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Donnie Black Pulled Engineer From Burning Cab In Last Wednesday's Train Wreck

This article appeared in the "Cherryville Eagle" July 20, 1966

 

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Donnie Black, life guard at Club Carolina here, saved a life recently, but it didn’t happen at the swimming pool. Black, 16 and a rising 10th grader at Cherryville High School, has been credited with saving the life of a railroad engineer who was trapped and semiconscious in the wrecked and burning cab of his engine.It all began while Black was taking a break from his lifeguard duties. One of his fellow lifeguards informed him that “there has been a train wreck or something.” Black dashed outside in time to see a huge puff of black smoke roll skyward. He and some others around the swimming pool leaped into his car and headed for the accident.

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Donnie Black age 16 Lifeguard

and a life saver on July 13, 1966

“When we got here,” Black says, “another fellow and I saw this man halfway out of the overturned cab. We pulled him out and he told us that there was another man inside.”Others had arrived on the scene by this time, but there apparently was some discussion as what to do about the man trapped inside. Meanwhile the blaze from the fuel oil was growing bigger and hotter.

“I stuck my head inside and talked to the man,” Donnie says. He was trapped under his seat with a big fire extinguisher on him. He told me had enough air. I told him we would get him out as soon as we could get a rope. It was about five minutes before someone brought a rope. Then the men standing around were talking about who was going in. I just couldn’t stand around and see this man die in there.”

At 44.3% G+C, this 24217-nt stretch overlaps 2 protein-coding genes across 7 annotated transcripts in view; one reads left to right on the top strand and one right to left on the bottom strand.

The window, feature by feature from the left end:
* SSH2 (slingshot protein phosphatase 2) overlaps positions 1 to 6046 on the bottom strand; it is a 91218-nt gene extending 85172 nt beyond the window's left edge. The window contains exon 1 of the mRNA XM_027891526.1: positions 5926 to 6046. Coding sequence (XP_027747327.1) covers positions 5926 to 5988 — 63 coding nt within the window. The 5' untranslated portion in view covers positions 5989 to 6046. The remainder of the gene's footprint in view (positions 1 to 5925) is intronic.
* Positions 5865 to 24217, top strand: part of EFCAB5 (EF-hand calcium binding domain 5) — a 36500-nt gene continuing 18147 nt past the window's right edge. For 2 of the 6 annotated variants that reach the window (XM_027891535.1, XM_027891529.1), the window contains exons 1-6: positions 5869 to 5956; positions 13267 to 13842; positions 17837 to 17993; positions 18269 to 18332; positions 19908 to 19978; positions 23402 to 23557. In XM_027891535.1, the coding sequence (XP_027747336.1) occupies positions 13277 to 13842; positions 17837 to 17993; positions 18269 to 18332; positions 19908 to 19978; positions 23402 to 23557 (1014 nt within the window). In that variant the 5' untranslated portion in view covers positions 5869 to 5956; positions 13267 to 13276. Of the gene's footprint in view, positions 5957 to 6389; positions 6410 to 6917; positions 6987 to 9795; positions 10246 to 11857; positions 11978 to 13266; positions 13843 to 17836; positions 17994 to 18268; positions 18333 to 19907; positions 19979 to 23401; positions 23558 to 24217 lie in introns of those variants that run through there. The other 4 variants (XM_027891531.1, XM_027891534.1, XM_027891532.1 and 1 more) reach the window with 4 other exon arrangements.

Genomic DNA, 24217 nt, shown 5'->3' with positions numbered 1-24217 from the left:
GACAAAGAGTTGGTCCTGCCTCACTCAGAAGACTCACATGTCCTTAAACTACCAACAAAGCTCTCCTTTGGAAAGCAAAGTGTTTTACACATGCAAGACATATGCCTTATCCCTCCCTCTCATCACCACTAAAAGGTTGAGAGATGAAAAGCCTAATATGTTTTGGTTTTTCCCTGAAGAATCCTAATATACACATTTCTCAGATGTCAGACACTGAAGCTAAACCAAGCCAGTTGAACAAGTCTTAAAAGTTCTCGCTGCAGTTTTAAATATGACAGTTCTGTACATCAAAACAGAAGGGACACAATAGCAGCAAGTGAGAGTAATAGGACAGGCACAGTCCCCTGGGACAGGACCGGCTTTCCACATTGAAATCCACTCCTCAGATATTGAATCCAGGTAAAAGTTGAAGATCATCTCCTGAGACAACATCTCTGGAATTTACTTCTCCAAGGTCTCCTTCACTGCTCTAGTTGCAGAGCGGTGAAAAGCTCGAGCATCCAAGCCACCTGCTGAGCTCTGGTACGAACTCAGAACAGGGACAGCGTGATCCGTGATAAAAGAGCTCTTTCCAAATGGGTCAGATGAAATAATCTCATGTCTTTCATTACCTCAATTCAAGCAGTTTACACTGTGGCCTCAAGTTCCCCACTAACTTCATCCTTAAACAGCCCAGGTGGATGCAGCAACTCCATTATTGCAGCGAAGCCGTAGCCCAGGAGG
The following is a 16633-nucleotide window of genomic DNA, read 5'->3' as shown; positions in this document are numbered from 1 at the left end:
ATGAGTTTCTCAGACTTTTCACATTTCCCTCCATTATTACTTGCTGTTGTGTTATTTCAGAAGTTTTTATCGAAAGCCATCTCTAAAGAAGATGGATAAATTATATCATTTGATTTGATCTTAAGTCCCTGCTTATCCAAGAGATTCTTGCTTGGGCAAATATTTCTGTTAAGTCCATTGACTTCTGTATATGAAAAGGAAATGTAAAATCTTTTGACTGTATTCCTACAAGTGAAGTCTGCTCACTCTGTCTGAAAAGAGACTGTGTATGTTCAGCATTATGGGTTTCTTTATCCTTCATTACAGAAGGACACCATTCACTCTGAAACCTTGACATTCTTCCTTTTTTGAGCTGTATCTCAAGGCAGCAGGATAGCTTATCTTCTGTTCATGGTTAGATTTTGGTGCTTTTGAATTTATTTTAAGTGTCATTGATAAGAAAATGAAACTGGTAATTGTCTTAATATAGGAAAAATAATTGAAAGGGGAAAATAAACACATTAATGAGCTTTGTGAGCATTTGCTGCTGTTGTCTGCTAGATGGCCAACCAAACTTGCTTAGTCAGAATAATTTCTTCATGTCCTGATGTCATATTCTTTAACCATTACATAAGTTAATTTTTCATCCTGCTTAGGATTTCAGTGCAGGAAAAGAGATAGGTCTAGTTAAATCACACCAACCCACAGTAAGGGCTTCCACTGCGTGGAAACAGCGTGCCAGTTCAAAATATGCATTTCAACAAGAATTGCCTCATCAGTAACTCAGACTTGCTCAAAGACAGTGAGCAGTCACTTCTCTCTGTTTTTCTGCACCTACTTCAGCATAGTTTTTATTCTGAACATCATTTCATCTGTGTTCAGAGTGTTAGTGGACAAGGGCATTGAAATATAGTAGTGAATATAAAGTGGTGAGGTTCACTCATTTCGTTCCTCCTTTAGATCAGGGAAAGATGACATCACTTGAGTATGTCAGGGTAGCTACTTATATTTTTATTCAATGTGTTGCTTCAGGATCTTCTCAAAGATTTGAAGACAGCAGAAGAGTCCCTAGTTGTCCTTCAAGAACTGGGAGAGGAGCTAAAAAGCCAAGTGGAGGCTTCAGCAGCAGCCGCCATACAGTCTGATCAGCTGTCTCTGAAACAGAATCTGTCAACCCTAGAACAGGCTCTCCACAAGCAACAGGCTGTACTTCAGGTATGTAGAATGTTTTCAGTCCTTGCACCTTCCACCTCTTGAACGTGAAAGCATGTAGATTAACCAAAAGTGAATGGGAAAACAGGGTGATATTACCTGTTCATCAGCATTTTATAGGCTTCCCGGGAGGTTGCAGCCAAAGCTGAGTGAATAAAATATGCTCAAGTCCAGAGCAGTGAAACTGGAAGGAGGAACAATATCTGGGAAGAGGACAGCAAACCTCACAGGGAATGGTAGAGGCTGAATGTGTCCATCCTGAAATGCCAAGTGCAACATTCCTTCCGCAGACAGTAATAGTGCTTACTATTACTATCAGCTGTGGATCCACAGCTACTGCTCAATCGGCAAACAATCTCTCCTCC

So, young Black took one end of the rope and went down inside the oil-filled cab. He pulled the fire extinguisher and pieces of metal off the trapped man so he could get the rope around his waist. Despite the torturous heat from the flame just outside and the hot oil in which he was moving barefooted, Black worked the engineer loose and assisted in getting him out of the cab.

“He had a broken arm and a broken leg so I had to keep him from being hurt more, he said. The engineer, Garland Stutts of Sanford, was brought out and rushed to a hospital where his condition today is described as serious. Young Donnie Black, his feet blistered by the intense heat, is back at work today, perched on his lifeguard stand at Club Carolina. He is not particularly interested in being a hero. “It was something I had to do,” Donnie said “I couldn’t let him just die there.”

The rescue occurred following the spectacular head-on collision of two Seaboard freight trains one-half mile east of Cherryville on last Wednesday July 13, 1966. One man died in the wreck. Two others, besides Stutts, were injured. Two escaped uninjured. A newly installed switch that, somehow, failed to operate properly was reportedly the cause of the accident.

On the scene witnesses to the heroic rescue were high in their praise of Black’s efforts. “If ever anyone deserved a hero’s medal this boy does,” one man commented. “He risked the heat, flames and possible explosion to bring this injured man to safety. It was a wonderful thing.”

“We begged him not to go in, “ another man said, “But he said, “the heck with it, I’ve got to try!” And try he did.

So, today, like it or not, Donnie Black is a hero. He must think some about what happened as he sits on his lifeguard perch . . . and from time to time, comes down to dangle his feet in the cool waters of the pool.

Donnie Black is the son of Mr. and Mrs. Carroll Black of Route 1 Crouse, NC. His father is a line-haul driver that runs to Florida for Carolina Freight Carriers Corporation.